The beginning of historical documentation of educating the deaf and the use of sign language in educating them dates back to the sixteenth century. This began with the Spanish monk De Leon (1520-1584), who startedteaching two deaf children from a wealthy family andis considered the first known teacher of the deaf in the world. Not much is known about the method that De Leon used in teaching, but it is believed that sign language was part of it, especially the signs that the two deaf children used at home. The Frenchman De L’Epee is considered the first to adopt the use of the manual alphabet with signs, and he was the first to establish a school for the deaf in the world in Paris in the late 1760s. De L’Epee also adopted the sign language used among the deaf in Paris to teach and educate the deaf for its success in conveying information to deaf students easily and conveniently.

In the United States of America, the beginning of change and development in sign language was linked to the opening of the first institute for the deaf in America in 1817 by Thomas Hopkins Gallaudet and Laurent Clerc. Clerc, the deaf teacher who came from the Paris Institute for the Deaf,is considered the first deaf teacher in America. Before that date, deaf people used what was known as local signs for communication. However, the institute provided the environment that contributed to the interaction between the existing American Sign Language used by deaf students and the French Sign Language used by Clerk and Gallaudet in teaching. This interaction resulted in the now-known American Sign Language (ASL) which studies indicate is derived 30% from French Sign Language.

This beginning in deaf education in the United States of America continued and developed through the establishment of more deaf institutes in many states. As a natural result of this development in public education for the deaf, the way was opened for the deaf to continue university education through the establishment of Gallaudet University in 1864, which is considered the only one of its kind in the world designated for deaf and hearing students who are proficient in sign language.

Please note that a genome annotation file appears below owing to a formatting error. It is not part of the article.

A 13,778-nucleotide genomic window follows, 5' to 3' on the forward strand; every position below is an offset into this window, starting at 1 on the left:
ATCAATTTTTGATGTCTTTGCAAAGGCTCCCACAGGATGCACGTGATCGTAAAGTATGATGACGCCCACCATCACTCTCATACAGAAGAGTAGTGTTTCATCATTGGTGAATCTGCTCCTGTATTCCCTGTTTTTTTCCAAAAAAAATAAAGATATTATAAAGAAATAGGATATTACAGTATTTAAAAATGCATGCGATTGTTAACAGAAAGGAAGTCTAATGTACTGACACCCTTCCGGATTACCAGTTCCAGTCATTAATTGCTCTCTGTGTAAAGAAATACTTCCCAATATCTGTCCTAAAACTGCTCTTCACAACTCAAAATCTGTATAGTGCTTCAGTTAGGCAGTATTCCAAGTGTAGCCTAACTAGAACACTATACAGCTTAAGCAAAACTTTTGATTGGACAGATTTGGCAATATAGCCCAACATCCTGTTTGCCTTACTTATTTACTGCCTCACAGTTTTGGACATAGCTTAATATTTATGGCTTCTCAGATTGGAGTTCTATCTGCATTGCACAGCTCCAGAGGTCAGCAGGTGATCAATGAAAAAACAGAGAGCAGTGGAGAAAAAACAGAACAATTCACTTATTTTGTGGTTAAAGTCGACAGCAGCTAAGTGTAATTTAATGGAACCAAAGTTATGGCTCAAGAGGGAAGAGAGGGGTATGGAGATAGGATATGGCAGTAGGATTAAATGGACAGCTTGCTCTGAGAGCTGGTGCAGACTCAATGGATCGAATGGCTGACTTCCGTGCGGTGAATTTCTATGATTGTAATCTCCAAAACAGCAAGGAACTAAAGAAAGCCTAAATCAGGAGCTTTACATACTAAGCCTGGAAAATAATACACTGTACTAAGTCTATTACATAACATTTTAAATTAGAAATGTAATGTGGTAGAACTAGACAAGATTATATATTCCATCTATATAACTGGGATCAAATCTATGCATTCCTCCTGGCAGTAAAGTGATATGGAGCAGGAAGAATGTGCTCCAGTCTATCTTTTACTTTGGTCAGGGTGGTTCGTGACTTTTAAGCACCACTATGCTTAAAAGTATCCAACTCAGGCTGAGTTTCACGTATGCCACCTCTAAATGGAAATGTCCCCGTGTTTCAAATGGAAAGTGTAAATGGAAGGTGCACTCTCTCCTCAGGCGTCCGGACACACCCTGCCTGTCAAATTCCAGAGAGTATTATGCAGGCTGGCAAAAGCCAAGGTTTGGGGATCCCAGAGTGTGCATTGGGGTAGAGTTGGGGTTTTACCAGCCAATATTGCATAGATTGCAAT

This development has culminated in several studies on the grammar of American Sign Language and proving that it is a real language no less than other languages. One of the most important of these studies is that of William Stokoe, who was appointed as an English professor at Gallaudet University in 1955.

Since its establishment in 1951 in Rome, Italy, the World Federation of the Deaf has been dedicated to promoting awareness of the linguistic culture of the deaf and the necessity of respecting and using it in all aspects of life-related to them. The International Convention on the Rights of Persons with Disabilities also came to confirm this right and recognize these languages for the diverse deaf communities in the world. Hence, many countries recognized their sign languages and considered them among the approved official languages. With technological progress and the development of artificial intelligence, deaf people and researchers around the world have benefited from this technology, and it has been used in documenting, disseminating, and teaching sign languages by designing their own applications and programs after they were limited to illustrated paper dictionaries.

4. The Development of Sign Language in the Arab World

The development of sign language in the Arab region began with timid attempts to document sign languages, the first of which was the Egyptian dictionary in 1972 by the Egyptian National Association for the Care of the Deaf under the supervision of the Ministry of Social Affairs, then the Jordanian dictionary in 1990, after which many local dictionaries were developed. Sign languages have been documented in most Arab countries, including Egypt, Jordan, Palestine, Libya, Iraq, UAE, Kuwait, Saudi Arabia, Morocco, Sudan, Mauritania, Qatar, Sultanate of Oman, Syria, Lebanon and Tunisia.

There remains an urgent need to develop this language, and attempts have emerged to unify Arabic signs, given the Arab connection to their shared cultural, social, religious, linguistic, and geographical heritage, which prompted the Council of Arab Ministers of Social Affairs to decide to document the most common Arabic signs used by deaf Arabs and come up with an Arabic dictionary. Indeed, in 1999, the first Arabic SL dictionary was launched by the Arab community under the auspices of the League of Arab States. This significant achievement involved active participation from both the Arab Organization for Education, Culture and Science and the Arab Union of Bodies Working for the Care of the Deaf.